Friday, January 23, 2009

Return of the butter mountain

It was the recession of the 1930s that ushered in agricultural protectionism and subsidies, not least in the United States. Now the European Union has reverted to two of its old favourite policy instruments: intervention buying and export subsidies in the dairy sector just when we thought we had seen the last of them. Stocks of butter disappeared completely in 2007.

Faced with a drastic drop in dairy prices, the EU is to buy 30,000 tons of butter at a guaranteed price. Over three times as much skimmed milk powder is to be purchased - 109,000 tons. In addition, export subsidies will be given to skimmed milk powder, butter, butter oil and cheese. These subsidies are, of course, particularly damaging to developing countries where they undermine the viability of local farmers. As Oxfam has pointed out, once the EU starts using them, other countries may follow suit.

Officials argue that, by historical standards, the amount being bought is more of a butter molehill than a mountain. In 1986, the EU bought 1.23 million tons of unwanted butter. However, farm organisations have argued that more intervention may be required. The fall of the rouble has dented one important export market. The price of a ton of skimmed milk powder has roughly halved since the summer of 2007.

As far as other intervention stocks are concerned, the EU has 717,810 tons of cereals in the grain mountain and 41,422 tons of sugar, while the wine lake has 2.3m hectolitres of wine in it.

Let's hope it's not back to the future.

Thursday, January 08, 2009

Defra wants set aside back

The UK rural affairs ministry, Defra, is to press for the reintroduction of compulsory set aside, most likely at a range of 2 to 4 per cent. The motivation is that the department failed to reach all its biodiversity targets in 2008 and Royal Society for the Protection of Birds (RSPB) figures showed that farmland bird numbers were in decline.

A link could be made between set-aside and the Entry Level Stewardship Scheme (ELS). One proposal under consideration is to allow farmers to include set aside in the ELS area of a farm. Farmers who are in the scheme would then effectively receive payments for their set aside.

The NFU has argued for set aside to remain at zero per cent, predictably citing food security grounds. A more subtle argument is that it is a very blunt policy instrument, not just for restraining production, but also for achieving biodiversity targets.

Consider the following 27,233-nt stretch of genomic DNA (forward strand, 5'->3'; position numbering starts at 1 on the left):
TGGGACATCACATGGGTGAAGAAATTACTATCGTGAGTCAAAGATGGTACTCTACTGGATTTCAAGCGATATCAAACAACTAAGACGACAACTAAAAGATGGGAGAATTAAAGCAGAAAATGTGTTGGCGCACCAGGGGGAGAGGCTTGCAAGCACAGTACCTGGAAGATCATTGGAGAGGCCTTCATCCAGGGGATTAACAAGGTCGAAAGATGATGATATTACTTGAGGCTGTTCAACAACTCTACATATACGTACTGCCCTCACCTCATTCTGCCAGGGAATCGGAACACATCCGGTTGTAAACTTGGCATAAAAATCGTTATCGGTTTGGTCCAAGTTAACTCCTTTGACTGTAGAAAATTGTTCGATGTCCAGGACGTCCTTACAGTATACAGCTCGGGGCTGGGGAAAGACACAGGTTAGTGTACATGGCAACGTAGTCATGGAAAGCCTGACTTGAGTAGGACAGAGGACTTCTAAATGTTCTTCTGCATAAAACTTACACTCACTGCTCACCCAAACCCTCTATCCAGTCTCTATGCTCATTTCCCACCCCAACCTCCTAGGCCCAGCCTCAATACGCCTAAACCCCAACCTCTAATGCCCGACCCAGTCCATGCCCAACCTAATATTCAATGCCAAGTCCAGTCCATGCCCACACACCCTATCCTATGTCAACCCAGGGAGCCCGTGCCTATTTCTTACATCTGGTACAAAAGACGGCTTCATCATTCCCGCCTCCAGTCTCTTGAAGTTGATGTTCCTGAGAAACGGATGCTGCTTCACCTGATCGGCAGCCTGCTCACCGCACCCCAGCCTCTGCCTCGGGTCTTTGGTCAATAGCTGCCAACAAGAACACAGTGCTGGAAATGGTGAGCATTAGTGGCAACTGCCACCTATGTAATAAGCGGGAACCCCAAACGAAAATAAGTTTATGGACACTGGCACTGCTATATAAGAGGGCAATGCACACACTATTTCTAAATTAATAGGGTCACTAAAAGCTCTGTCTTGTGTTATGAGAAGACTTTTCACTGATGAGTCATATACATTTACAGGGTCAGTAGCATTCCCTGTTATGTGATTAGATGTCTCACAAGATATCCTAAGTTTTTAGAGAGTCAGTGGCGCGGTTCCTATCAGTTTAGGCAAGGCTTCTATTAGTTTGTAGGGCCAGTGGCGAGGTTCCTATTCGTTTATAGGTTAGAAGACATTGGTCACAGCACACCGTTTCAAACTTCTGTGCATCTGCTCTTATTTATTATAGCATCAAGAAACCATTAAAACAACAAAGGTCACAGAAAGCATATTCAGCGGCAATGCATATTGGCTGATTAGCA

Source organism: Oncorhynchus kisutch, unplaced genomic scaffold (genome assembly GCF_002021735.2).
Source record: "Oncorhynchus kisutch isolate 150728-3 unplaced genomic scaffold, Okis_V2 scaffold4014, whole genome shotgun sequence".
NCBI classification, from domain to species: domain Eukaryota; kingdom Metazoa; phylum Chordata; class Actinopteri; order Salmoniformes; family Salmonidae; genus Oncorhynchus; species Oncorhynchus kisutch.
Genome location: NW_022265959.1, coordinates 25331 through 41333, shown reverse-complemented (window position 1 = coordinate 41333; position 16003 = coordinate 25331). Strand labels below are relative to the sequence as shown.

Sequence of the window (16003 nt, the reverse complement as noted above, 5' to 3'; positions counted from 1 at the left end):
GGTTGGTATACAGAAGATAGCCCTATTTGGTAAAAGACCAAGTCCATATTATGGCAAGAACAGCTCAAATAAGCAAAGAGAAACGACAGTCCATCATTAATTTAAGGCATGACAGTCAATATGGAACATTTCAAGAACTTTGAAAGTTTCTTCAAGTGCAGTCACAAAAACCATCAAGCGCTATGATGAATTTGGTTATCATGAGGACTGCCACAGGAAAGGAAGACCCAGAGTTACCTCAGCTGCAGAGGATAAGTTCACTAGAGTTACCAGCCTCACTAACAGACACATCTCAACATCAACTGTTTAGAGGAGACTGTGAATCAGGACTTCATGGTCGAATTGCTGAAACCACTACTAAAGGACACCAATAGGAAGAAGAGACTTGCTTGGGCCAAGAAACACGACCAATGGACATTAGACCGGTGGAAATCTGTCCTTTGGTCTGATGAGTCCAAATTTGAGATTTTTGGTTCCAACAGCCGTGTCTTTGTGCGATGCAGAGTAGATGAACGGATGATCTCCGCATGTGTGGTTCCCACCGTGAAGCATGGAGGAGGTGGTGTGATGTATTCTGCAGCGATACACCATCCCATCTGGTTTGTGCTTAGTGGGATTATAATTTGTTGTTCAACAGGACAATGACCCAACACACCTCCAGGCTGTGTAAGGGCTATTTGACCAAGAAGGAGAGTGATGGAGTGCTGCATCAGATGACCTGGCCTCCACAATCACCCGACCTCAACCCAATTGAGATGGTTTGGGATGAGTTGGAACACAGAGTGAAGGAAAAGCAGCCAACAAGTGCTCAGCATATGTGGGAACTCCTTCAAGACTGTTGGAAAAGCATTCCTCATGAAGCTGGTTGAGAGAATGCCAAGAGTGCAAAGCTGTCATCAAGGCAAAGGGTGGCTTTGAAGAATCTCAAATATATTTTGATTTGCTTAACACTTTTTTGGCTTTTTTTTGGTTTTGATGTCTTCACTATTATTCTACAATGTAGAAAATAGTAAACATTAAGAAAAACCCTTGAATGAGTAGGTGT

The key point here is the reliance on farmland bird populations as a measure of environmental stress. That certainly reflects the agenda setting power of the RSPB, but it is not necessarily the best measure. Moreover, even if one targets farmland bird population, set aside is a crude way of maintaining their numbers.

Budget pressure on CAP

With the Health Check out of the way, it looks as if the medium-term future of the CAP is going to be strongly influenced by discussions of how the EU budget should be spent. This always raises the awkward question of the opportunity cost of spending large sums of money on subsidising farmers.

One external study has concluded that the CAP could just as well be paid from national budgets as the EU budget in terms of its European added-value. (For the study go here: Budget This study seems to have influenced the viewpoint of EU Budget Commissioner Dalia Grybauskaité. She told Agra Focus that there will be massive poltical pressure for the EU to concentrate its policy spending after 2013 on areas where there is a genuine added-value at EU level, e.g., a common policy on energy or climate change.

The Commissioner described 1st pillar CAP funding as 'generally the largest and most costly EU policy which, under each reform has got more and more expensive and less and less efficient'. She also questioned whether agriculture policy is still a 'common policy'. When the EU was created there were questions of hunger. But that has changed and 'we are now fighting with over production and with price crises for food and agricultural products'.

Another argument for co-funding - which already happens in the new member states - is the casual attitude she has witnessed from some member states to various EU-funded projects - as demonstrated by poor controls and the likely increase in sums received under the 'clearance of accounts' procedure. As soon as national/regional funds are involved, the relevant authorities are more focussed and responsible for an efficient use of public money, she argued.